The total sum received by dozens of Miami journalists, including Cancio and Alfonso, in charge of writing vicious articles on the island, amounts to hundreds of thousands of dollars.
Pablo Alfonso has received some $175,000 since 2001 for heading up programs on Radio and TV Martí, while Wilfredo Cancio has earned $15,000 in the last five years.
According to The Miami Herald itself, and an item of news picked up by various press agencies, the Spanish-language edition of the paper has fired both journalists and cut their links with Olga Connor, a contributor on cultural matters, who received another $71,000.
The payments were made by the Cuba Transmissions Office, which operates Radio and TV Martí, and other journalists involved include Helen Aguirre Ferré, editor of the opinion page of Diario Las Américas; columnist and reporter Ariel Remos; Miguel Cossío, news editor of Channel 41; Juan Manuel Cao, Channel 41 reporter, who received $11,400 from TV Martí; and the syndicate columnist Carlos Alberto Montaner, whose opinions are published in El Nuevo Herald and The Miami Herald.
Neither Wilfredo Cancio nor Pablo Alfonso were available for comment, but the president and editor of The Miami Herald Media Co, Jesús Díaz Jr, backed the decision to dismiss them alleging that the payments received violated the "sacred confidence between journalists and the public."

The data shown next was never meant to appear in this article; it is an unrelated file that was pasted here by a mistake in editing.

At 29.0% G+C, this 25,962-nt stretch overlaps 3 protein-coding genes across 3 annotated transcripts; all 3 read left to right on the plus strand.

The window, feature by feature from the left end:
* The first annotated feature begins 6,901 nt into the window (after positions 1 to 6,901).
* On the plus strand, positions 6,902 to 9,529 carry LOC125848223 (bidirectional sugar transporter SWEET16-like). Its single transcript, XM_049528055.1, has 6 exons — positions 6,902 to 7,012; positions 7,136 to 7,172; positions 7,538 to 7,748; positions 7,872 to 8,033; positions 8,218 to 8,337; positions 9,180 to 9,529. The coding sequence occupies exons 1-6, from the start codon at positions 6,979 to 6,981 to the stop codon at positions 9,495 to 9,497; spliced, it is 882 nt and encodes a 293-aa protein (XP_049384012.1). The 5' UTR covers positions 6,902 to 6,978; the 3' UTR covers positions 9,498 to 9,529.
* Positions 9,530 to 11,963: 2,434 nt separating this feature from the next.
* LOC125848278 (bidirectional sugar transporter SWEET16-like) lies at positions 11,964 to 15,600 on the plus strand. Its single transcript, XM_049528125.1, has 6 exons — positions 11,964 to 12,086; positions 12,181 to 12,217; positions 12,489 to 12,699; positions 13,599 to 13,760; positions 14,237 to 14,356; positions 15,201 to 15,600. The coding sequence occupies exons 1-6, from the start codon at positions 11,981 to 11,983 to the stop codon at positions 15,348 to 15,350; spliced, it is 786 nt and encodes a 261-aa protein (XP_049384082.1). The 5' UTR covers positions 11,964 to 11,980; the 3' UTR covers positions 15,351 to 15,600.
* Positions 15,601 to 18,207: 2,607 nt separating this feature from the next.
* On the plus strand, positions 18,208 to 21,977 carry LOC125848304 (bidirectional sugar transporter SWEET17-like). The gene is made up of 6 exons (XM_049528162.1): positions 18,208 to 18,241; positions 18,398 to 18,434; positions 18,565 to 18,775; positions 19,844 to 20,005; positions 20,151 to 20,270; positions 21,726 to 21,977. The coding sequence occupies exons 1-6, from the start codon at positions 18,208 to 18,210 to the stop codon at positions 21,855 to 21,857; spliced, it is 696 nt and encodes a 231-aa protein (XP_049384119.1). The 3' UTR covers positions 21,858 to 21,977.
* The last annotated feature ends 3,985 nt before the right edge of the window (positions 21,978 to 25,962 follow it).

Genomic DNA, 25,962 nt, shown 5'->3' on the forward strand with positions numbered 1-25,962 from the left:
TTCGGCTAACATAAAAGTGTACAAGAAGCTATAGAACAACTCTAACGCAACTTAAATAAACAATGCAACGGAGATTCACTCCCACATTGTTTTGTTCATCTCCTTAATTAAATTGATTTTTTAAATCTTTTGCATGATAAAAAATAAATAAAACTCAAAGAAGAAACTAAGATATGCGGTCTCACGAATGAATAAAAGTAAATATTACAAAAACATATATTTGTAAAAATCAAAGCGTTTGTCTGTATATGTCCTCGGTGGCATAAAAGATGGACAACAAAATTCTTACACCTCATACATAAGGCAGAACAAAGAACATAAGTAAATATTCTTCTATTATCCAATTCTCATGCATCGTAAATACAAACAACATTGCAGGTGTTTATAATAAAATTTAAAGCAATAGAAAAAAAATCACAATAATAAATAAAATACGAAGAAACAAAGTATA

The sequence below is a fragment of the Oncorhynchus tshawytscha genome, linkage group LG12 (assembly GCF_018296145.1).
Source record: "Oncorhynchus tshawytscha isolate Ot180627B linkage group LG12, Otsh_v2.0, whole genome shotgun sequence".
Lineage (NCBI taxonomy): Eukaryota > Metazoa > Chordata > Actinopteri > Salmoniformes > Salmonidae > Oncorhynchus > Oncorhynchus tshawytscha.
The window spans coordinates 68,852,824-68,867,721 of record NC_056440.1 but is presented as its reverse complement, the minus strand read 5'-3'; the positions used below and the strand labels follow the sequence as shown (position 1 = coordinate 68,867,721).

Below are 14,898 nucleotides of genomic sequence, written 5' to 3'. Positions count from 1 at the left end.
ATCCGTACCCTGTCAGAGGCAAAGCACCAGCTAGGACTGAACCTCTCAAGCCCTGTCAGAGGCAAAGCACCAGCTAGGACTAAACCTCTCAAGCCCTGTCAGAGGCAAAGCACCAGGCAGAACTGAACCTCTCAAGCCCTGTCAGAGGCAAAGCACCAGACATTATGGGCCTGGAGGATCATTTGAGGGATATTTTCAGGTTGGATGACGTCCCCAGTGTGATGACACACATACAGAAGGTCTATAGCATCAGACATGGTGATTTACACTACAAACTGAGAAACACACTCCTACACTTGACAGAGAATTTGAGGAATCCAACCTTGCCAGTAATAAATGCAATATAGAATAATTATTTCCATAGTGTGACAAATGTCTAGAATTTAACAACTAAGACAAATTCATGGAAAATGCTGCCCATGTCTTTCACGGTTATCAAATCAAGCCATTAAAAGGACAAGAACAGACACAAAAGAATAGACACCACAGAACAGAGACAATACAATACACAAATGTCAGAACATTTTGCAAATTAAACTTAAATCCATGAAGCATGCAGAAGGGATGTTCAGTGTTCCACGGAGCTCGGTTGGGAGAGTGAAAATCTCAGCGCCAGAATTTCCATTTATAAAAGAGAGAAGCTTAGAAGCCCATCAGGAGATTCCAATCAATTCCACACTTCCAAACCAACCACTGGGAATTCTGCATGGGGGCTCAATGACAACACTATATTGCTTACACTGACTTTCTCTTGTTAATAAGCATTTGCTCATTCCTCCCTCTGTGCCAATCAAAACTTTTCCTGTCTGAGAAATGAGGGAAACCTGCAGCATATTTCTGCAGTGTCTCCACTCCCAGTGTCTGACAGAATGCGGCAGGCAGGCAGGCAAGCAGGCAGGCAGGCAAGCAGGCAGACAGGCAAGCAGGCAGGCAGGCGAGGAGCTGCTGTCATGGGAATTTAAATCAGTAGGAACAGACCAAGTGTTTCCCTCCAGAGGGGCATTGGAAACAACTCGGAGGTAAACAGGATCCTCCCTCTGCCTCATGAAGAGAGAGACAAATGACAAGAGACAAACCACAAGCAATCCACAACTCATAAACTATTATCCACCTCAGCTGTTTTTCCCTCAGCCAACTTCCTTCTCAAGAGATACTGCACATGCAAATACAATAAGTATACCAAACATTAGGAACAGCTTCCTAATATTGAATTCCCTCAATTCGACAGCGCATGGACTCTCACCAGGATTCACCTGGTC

"I do not believe that we can guarantee objectivity or integrity if one of our reporters receives monetary compensation from any agency that s/he has covered, but particularly if it concerns a government agency," affirmed Díaz, quoted by The Miami Herald.
According to The Miami Herald, the payments came to light in documents recently received by the newspaper after an application on August 15 under the Freedom of Information Act.
Experts in propaganda ethics considered that those acts weakened the credibility of the journalists to objectively cover political issue between the United States and Cuba.
For his part, Humberto Castelló, executive editor of El Nuevo Herald, stated that he had no knowledge that the three journalists were receiving direct payments from the federal government. Ferré, editor of the Diario Las Américas opinion page, received $4,325 between 2001 and 2005. Ninoska Pérez-Castellón, Radio Mambí presenter, also received $1,550.
Two experts on ethics have compared this to the case of Armstrong Williams in 2005, when it was revealed that the Bush government had paid the prominent analyst to promote its education reform bill on his TV program transmitted from coast to coast.
"It is exactly as if a business reporter was also working part-time as a public relations agent for a local company in his own time and returns to his paper the next day to write on "his company," affirmed Jon Roosenraad, professor of journalism at the University of Florida.
Cuba has exposed on reiterated occasions that various Miami-based journalists were receiving direct U.S. government payments for keeping up aggressions against the Revolution.